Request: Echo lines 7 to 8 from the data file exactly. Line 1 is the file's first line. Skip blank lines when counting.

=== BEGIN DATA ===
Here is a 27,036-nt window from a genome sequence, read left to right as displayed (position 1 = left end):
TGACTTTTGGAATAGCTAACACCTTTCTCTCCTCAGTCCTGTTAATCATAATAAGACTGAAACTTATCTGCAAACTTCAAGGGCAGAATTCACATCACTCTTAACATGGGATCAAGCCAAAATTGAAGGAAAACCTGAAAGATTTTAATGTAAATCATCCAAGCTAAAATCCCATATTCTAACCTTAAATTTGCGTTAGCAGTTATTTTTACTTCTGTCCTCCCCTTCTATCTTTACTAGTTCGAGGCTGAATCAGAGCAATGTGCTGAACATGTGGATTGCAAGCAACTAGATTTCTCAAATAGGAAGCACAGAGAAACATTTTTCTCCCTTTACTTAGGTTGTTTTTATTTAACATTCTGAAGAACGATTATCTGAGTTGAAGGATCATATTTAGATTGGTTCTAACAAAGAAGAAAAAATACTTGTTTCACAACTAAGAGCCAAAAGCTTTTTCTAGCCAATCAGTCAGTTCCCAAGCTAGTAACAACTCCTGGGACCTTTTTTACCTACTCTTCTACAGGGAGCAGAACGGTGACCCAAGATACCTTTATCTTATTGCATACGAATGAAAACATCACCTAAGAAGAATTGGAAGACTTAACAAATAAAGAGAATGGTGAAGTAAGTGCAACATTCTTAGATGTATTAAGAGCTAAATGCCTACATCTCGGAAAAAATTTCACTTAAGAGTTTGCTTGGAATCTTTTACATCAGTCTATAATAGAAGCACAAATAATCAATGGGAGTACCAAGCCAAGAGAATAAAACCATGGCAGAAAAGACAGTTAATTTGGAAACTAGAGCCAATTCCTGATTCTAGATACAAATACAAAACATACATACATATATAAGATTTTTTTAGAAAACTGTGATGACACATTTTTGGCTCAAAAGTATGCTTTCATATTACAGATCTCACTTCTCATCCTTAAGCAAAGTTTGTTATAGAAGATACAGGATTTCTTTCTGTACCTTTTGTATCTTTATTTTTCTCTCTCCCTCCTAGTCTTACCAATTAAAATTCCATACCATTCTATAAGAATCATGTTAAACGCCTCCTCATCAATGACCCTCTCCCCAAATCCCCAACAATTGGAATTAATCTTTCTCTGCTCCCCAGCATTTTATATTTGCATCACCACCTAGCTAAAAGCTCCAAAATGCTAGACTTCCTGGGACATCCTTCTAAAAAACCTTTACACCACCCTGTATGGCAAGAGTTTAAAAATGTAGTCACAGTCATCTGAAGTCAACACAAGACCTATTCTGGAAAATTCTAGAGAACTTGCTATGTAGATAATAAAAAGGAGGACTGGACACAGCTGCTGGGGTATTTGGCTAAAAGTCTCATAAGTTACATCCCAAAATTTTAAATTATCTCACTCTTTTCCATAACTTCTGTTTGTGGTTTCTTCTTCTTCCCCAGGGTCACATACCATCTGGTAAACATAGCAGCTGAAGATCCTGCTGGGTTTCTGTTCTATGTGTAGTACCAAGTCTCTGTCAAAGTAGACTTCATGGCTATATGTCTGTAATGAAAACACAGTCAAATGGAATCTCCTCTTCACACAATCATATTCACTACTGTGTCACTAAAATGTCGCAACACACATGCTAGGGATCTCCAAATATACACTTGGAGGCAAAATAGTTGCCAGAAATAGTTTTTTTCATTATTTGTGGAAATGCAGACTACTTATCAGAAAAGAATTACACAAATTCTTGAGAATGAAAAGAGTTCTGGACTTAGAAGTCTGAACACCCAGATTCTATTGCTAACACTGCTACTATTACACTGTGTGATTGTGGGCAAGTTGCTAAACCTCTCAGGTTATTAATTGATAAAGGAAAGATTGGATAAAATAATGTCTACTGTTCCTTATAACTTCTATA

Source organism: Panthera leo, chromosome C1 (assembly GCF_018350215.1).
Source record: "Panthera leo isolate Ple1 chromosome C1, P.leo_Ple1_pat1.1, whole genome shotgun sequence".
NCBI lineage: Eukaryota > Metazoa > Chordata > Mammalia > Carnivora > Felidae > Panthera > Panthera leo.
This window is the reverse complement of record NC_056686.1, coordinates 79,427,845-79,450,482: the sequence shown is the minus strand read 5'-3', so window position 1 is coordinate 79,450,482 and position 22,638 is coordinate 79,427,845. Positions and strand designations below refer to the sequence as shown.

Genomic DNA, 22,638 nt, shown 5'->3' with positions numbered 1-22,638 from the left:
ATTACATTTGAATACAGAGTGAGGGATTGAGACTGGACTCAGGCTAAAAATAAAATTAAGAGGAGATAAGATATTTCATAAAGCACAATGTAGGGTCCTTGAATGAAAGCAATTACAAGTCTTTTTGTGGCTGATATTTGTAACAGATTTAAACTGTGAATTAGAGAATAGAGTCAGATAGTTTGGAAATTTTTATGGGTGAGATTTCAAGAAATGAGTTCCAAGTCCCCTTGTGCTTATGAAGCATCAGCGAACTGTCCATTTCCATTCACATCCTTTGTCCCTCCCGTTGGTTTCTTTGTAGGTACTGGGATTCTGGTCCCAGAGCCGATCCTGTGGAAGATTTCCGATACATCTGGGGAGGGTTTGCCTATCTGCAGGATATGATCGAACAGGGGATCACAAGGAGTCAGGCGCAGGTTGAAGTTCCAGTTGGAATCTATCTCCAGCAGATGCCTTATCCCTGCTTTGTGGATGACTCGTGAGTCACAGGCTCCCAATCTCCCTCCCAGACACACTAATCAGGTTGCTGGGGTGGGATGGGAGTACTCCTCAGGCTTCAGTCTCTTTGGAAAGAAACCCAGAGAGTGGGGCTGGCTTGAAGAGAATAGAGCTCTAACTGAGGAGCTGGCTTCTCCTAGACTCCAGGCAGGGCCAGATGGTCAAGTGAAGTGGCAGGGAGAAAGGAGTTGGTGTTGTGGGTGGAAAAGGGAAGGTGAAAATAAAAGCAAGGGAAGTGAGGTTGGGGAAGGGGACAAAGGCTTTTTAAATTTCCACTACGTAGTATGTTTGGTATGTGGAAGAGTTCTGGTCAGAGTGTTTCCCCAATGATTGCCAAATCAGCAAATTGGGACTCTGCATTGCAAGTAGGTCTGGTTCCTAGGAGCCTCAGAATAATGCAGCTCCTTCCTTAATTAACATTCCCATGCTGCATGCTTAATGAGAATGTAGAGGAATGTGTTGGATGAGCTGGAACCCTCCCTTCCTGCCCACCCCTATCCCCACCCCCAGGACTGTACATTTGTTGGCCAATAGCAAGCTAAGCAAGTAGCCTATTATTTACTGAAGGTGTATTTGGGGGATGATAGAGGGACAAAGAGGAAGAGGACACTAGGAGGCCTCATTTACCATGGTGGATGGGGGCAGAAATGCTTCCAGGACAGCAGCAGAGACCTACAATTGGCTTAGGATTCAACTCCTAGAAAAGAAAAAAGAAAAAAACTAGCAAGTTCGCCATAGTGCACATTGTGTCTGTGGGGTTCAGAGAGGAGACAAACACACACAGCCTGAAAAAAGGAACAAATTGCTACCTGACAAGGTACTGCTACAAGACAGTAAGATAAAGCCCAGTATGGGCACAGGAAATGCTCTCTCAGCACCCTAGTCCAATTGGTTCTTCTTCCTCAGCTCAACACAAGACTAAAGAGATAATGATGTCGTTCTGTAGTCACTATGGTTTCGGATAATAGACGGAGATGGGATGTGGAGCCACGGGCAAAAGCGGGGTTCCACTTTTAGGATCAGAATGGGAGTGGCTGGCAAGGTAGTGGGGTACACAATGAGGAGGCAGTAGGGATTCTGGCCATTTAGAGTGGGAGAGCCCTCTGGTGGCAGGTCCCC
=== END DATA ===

Genomic DNA, 22,638 nt, shown 5'->3' with positions numbered 1-22,638 from the left:
ATTACATTTGAATACAGAGTGAGGGATTGAGACTGGACTCAGGCTAAAAATAAAATTAAGAGGAGATAAGATATTTCATAAAGCACAATGTAGGGTCCTTGAATGAAAGCAATTACAAGTCTTTTTGTGGCTGATATTTGTAACAGATTTAAACTGTGAATTAGAGAATAGAGTCAGATAGTTTGGAAATTTTTATGGGTGAGATTTCAAGAAATGAGTTCCAAGTCCCCTTGTGCTTATGAAGCATCAGCGAACTGTCCATTTCCATTCACATCCTTTGTCCCTCCCGTTGGTTTCTTTGTAGGTACTGGGATTCTGGTCCCAGAGCCGATCCTGTGGAAGATTTCCGATACATCTGGGGAGGGTTTGCCTATCTGCAGGATATGATCGAACAGGGGATCACAAGGAGTCAGGCGCAGGTTGAAGTTCCAGTTGGAATCTATCTCCAGCAGATGCCTTATCCCTGCTTTGTGGATGACTCGTGAGTCACAGGCTCCCAATCTCCCTCCCAGACACACTAATCAGGTTGCTGGGGTGGGATGGGAGTACTCCTCAGGCTTCAGTCTCTTTGGAAAGAAACCCAGAGAGTGGGGCTGGCTTGAAGAGAATAGAGCTCTAACTGAGGAGCTGGCTTCTCCTAGACTCCAGGCAGGGCCAGATGGTCAAGTGAAGTGGCAGGGAGAAAGGAGTTGGTGTTGTGGGTGGAAAAGGGAAGGTGAAAATAAAAGCAAGGGAAGTGAGGTTGGGGAAGGGGACAAAGGCTTTTTAAATTTCCACTACGTAGTATGTTTGGTATGTGGAAGAGTTCTGGTCAGAGTGTTTCCCCAATGATTGCCAAATCAGCAAATTGGGACTCTGCATTGCAAGTAGGTCTGGTTCCTAGGAGCCTCAGAATAATGCAGCTCCTTCCTTAATTAACATTCCCATGCTGCATGCTTAATGAGAATGTAGAGGAATGTGTTGGATGAGCTGGAACCCTCCCTTCCTGCCCACCCCTATCCCCACCCCCAGGACTGTACATTTGTTGGCCAATAGCAAGCTAAGCAAGTAGCCTATTATTTACTGAAGGTGTATTTGGGGGATGATAGAGGGACAAAGAGGAAGAGGACACTAGGAGGCCTCATTTACCATGGTGGATGGGGGCAGAAATGCTTCCAGGACAGCAGCAGAGACCTACAATTGGCTTAGGATTCAACTCCTAGAAAAGAAAAAAGAAAAAAACTAGCAAGTTCGCCATAGTGCACATTGTGTCTGTGGGGTTCAGAGAGGAGACAAACACACACAGCCTGAAAAAAGGAACAAATTGCTACCTGACAAGGTACTGCTACAAGACAGTAAGATAAAGCCCAGTATGGGCACAGGAAATGCTCTCTCAGCACCCTAGTCCAATTGGTTCTTCTTCCTCAGCTCAACACAAGACTAAAGAGATAATGATGTCGTTCTGTAGTCACTATGGTTTCGGATAATAGACGGAGATGGGATGTGGAGCCACGGGCAAAAGCGGGGTTCCACTTTTAGGATCAGAATGGGAGTGGCTGGCAAGGTAGTGGGGTACACAATGAGGAGGCAGTAGGGATTCTGGCCATTTAGAGTGGGAGAGCCCTCTGGTGGCAGGTCCCC